I hold the title of being the person responsible for someone else's sweet little innocent boy saying the F-word for the first time. No, not "fat" or "fart". The actual F-word.
In my defence, my own almost two-year-old boy had been running towards a busy road. You're still allowed to smack them for that, I believe, if they are in danger. So surely a little four-letter word is allowed.
Still, it was terrible and thankfully my friend found it funny and her husband, when informed, was only upset about missing the milestone.
It wasn't the first time I've wrecked a child's innocence, but at least that first time the child was my own ...
Picture this: An 18-month old girl, frilly pink swimsuit and wet hair, big blue eyes with eyelashes you could sweep a floor with, excited to be in her weekly swimming class.
The group were told to hold the steel rail at the side of the pool and parents were to leave them until they went under the water, to show them what would happen when they let go.
My daughter tried to climb out. She almost succeeded but it was slippery. Fighting it, she slowly slid back down in to the water and as she did, she exhaled, uttering a quiet but very clear "sh******t".
Everyone was in hysterics. Except me. I was in denial, hoping she was saying another word. Later, when we got home, she dropped her bottle. It rolled under her high chair and out it came again, no mistaking it: "S**t."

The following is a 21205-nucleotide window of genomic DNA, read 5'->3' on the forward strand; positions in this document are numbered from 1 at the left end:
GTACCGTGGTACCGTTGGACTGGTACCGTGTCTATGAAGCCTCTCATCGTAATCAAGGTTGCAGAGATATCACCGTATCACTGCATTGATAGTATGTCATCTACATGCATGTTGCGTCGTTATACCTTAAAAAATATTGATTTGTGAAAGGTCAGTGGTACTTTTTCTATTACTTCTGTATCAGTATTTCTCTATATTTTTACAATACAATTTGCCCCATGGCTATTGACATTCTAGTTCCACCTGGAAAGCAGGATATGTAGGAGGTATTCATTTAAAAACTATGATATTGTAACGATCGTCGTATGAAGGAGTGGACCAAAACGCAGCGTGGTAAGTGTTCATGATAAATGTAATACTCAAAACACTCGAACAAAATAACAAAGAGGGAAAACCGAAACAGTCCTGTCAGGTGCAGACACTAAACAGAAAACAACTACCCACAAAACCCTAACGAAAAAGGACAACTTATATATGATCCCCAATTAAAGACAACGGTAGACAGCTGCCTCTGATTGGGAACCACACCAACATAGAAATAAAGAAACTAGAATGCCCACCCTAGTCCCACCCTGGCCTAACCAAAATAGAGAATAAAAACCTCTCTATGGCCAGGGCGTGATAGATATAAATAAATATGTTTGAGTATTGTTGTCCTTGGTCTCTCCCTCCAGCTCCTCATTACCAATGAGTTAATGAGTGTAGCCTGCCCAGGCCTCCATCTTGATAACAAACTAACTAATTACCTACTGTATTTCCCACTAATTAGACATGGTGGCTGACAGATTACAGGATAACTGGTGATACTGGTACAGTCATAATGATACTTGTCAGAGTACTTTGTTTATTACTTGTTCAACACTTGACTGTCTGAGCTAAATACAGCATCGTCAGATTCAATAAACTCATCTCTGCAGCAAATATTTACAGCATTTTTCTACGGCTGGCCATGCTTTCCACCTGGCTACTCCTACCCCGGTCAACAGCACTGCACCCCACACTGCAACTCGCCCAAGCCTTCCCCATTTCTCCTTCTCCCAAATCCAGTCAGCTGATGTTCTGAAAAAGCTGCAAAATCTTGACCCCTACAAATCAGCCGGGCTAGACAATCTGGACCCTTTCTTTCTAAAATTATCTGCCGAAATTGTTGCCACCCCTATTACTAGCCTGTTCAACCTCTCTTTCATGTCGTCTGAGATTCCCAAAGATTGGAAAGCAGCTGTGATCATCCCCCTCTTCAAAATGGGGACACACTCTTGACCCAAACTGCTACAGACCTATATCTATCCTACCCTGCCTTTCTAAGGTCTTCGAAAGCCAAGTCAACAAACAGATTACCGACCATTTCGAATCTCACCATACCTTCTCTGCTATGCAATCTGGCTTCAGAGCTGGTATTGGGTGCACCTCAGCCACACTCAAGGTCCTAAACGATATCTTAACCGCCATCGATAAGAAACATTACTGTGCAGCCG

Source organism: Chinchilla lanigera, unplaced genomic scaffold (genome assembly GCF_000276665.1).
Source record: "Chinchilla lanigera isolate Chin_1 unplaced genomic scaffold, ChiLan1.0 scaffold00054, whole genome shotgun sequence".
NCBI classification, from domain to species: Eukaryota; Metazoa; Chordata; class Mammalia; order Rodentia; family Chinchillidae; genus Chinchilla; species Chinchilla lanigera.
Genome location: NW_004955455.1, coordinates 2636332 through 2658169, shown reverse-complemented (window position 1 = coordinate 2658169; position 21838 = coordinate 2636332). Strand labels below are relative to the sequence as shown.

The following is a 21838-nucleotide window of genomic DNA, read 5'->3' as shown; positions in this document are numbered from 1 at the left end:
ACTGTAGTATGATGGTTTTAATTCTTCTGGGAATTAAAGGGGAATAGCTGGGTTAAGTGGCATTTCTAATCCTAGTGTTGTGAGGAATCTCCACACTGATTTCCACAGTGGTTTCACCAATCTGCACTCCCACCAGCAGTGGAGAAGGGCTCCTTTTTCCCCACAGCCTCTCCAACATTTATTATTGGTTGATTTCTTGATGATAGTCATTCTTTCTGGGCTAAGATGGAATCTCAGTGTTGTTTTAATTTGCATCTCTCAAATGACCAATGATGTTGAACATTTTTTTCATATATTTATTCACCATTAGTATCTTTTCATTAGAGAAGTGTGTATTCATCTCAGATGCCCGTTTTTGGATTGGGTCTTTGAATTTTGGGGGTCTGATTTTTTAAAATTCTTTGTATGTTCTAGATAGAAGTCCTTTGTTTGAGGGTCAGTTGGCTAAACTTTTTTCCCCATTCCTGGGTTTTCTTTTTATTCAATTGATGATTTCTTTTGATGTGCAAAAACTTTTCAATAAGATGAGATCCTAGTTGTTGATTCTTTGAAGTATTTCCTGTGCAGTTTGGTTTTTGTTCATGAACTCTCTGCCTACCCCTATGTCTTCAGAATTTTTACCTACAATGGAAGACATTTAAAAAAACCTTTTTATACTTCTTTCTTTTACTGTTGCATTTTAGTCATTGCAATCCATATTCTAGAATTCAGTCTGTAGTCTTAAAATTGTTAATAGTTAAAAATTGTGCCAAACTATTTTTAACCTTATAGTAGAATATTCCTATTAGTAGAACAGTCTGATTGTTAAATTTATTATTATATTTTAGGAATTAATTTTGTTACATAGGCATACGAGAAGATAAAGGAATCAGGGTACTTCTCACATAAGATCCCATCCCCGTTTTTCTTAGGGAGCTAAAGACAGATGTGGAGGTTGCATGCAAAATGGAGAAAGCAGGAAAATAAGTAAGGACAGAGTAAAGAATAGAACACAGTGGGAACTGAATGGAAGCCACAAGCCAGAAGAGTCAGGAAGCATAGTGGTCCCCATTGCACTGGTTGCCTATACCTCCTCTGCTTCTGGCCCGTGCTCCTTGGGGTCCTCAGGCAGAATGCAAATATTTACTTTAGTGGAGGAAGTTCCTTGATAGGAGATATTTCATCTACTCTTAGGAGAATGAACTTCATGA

Knowing I might have more luck trying to change my habit rather than trying to quit completely, I spent a week or so dropping things deliberately in front of her and saying "Oops. Shoot" and "Oops. Shivers" which she picked up quickly.
Some weeks later, my husband - who always tells me to "stop swearing" - came to me holding our daughter and said: "You tell Mumma what you just said to me."
I tensed. I knew from his tone what was coming.
She looked at me and growled words similar to "Trucking stupid". She hadn't been able to make the remote turn the TV on. It WAS trucking stupid.
But there is nothing quite as ugly as hearing those words, correctly used with your exact tone, by your tiny, pure, innocent baby. And knowing it's no one's fault but your own.
I go through phases of doing well to omit the expletives, but they do creep back in. I'm not sure what to do to stop it (tips welcome). I do have our girl on the case though, and she does love to pull me in to line: The other day, out of nowhere, my now four-year-old looked up and said sweetly: "We don't say s**t, do we?"
No, darling. No we don't.